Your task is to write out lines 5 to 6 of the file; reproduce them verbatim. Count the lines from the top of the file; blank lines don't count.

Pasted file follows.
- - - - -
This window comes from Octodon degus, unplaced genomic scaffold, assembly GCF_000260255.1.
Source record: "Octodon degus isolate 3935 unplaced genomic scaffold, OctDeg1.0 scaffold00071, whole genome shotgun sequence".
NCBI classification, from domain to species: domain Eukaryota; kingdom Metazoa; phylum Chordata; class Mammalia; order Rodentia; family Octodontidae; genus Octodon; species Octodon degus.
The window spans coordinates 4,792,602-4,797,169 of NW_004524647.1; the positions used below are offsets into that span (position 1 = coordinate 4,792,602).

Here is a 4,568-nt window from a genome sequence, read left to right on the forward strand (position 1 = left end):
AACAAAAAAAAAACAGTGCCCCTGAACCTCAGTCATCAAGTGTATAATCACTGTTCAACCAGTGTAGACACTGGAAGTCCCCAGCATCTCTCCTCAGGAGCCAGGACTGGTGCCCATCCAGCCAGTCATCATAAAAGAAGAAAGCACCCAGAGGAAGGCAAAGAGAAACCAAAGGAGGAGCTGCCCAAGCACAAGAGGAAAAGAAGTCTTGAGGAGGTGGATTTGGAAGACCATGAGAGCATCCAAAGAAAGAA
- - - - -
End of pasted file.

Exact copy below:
Here is a 4,568-nt window from a genome sequence, read left to right on the forward strand (position 1 = left end):
AACAAAAAAAAAACAGTGCCCCTGAACCTCAGTCATCAAGTGTATAATCACTGTTCAACCAGTGTAGACACTGGAAGTCCCCAGCATCTCTCCTCAGGAGCCAGGACTGGTGCCCATCCAGCCAGTCATCATAAAAGAAGAAAGCACCCAGAGGAAGGCAAAGAGAAACCAAAGGAGGAGCTGCCCAAGCACAAGAGGAAAAGAAGTCTTGAGGAGGTGGATTTGGAAGACCATGAGAGCATCCAAAGAAAGAA